poured out before bed
“I’m just so glad you get to learn from me, Ms. Mullberry! I mean, what an awesome thing that I get to help out the next generation of doctors. Oh, such a privilege!
She is absolutely beaming at me as the anesthesia resident places her IV, her perfectly coiffed permanent shimmering in the low light of the PACU.* This is the happiest I’ve ever seen a pre-op patient, bar none.
“It’s a privilege to be on your care team, Mrs. Jones. Thank you for the opportunity to learn from your health care,” I smile back at her. “We’ll see you in the OR then, OK? And Mr. Jones, we’ll be out to chat with you when we’ve finished up. So nice to have met you both.”
I shake two warm hands, my day brightened by two warm souls, and head off to scrub in.
Mrs. Jones is still chattering warmly when the nurses wheel her in, grinning until she flies off to the land of MAC.** What we see on hysteroscopy, though, is nothing to grin about. Mrs. Jones’ deformed uterine cavity is nearly filled to capacity by a shaggy pink-white fluff with patches of black necrosis and hemorrhagic polyps – an abnormal finding for any woman, let alone a post-menopausal female whose endometrium should be thin, atrophic even. Dr. J makes a whistling sound through his dentures as he begins to take pictures. He sighs a little as he sets to the task of curettage, stripping great globs of ugly tissue from the uterine walls with quick, controlled strokes.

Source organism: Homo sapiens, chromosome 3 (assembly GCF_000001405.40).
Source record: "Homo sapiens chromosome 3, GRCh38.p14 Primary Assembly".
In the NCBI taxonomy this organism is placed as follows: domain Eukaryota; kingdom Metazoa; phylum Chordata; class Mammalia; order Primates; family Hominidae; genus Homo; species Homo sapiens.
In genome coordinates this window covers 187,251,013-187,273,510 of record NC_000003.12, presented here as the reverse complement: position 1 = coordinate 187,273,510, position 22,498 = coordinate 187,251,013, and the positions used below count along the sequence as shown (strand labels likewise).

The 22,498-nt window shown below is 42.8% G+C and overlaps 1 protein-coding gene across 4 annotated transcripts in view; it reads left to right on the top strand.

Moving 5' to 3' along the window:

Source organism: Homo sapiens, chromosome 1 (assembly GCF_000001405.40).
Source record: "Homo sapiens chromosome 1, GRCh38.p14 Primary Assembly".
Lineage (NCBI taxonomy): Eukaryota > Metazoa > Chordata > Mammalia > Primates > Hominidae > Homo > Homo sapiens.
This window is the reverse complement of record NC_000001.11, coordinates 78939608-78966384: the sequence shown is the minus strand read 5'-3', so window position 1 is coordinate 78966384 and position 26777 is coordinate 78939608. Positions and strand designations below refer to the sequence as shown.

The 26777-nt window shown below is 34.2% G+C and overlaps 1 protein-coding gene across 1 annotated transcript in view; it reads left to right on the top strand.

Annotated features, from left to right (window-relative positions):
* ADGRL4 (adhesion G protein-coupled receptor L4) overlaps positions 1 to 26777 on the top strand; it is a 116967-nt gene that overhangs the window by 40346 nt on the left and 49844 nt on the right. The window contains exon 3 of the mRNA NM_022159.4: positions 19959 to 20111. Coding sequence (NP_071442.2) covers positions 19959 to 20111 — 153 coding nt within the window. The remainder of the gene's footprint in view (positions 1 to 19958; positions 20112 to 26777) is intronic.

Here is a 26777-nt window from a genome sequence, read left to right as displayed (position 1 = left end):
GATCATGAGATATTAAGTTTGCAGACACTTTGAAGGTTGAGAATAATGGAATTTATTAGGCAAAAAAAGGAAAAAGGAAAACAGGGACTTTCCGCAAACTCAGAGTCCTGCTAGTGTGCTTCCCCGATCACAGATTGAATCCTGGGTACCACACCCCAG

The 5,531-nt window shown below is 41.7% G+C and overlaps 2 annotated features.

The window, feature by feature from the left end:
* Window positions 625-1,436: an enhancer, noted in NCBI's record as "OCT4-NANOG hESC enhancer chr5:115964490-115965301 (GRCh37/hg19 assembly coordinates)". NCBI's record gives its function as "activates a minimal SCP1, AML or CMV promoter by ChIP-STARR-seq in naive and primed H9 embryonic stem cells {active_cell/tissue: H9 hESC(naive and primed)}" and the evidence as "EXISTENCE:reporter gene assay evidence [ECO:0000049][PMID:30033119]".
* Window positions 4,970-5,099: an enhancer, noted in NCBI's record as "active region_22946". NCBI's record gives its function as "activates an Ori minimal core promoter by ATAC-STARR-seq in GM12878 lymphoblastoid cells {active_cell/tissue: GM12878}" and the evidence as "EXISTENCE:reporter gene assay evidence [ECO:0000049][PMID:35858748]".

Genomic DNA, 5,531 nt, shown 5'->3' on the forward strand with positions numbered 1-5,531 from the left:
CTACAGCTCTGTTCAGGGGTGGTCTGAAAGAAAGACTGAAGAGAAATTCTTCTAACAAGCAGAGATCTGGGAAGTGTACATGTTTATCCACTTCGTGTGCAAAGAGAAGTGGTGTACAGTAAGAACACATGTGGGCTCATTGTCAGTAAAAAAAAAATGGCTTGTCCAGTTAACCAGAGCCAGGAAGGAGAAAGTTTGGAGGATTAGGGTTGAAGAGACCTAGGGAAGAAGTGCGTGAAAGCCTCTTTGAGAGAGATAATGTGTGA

“It doesn’t look great,” he whispers at me with a sad wink. “We’ll talk about it later.”
I wink reflexively and nod, knowing that our post-op discourse will be worlds different than the pre-op.
*PACU=Post-Anesthesia Care Unit
**MAC=monitored anesthesia care
Step 2 CK Throw Back, from Gyn-Onc